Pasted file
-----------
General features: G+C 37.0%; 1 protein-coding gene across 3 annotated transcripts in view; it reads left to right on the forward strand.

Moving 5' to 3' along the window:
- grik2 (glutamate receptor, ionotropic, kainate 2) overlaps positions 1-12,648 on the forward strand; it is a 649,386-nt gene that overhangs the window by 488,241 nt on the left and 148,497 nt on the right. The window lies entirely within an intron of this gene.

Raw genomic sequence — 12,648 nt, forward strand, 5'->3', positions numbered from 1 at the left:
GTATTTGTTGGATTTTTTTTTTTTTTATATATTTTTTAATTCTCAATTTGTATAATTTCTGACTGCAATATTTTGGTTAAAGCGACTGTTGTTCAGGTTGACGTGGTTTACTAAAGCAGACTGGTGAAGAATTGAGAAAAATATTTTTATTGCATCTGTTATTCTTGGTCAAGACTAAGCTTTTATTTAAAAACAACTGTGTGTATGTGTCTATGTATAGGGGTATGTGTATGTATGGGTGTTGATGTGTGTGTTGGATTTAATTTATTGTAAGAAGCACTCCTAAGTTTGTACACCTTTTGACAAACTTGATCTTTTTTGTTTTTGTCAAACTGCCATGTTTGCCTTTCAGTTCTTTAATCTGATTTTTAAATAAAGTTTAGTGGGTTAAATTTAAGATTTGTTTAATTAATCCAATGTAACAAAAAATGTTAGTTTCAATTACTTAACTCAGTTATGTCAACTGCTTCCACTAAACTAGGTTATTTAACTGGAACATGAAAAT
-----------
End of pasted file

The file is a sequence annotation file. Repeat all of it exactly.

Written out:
General features: G+C 37.0%; 1 protein-coding gene across 3 annotated transcripts in view; it reads left to right on the forward strand.

Moving 5' to 3' along the window:
- grik2 (glutamate receptor, ionotropic, kainate 2) overlaps positions 1-12,648 on the forward strand; it is a 649,386-nt gene that overhangs the window by 488,241 nt on the left and 148,497 nt on the right. The window lies entirely within an intron of this gene.

Raw genomic sequence — 12,648 nt, forward strand, 5'->3', positions numbered from 1 at the left:
GTATTTGTTGGATTTTTTTTTTTTTTATATATTTTTTAATTCTCAATTTGTATAATTTCTGACTGCAATATTTTGGTTAAAGCGACTGTTGTTCAGGTTGACGTGGTTTACTAAAGCAGACTGGTGAAGAATTGAGAAAAATATTTTTATTGCATCTGTTATTCTTGGTCAAGACTAAGCTTTTATTTAAAAACAACTGTGTGTATGTGTCTATGTATAGGGGTATGTGTATGTATGGGTGTTGATGTGTGTGTTGGATTTAATTTATTGTAAGAAGCACTCCTAAGTTTGTACACCTTTTGACAAACTTGATCTTTTTTGTTTTTGTCAAACTGCCATGTTTGCCTTTCAGTTCTTTAATCTGATTTTTAAATAAAGTTTAGTGGGTTAAATTTAAGATTTGTTTAATTAATCCAATGTAACAAAAAATGTTAGTTTCAATTACTTAACTCAGTTATGTCAACTGCTTCCACTAAACTAGGTTATTTAACTGGAACATGAAAAT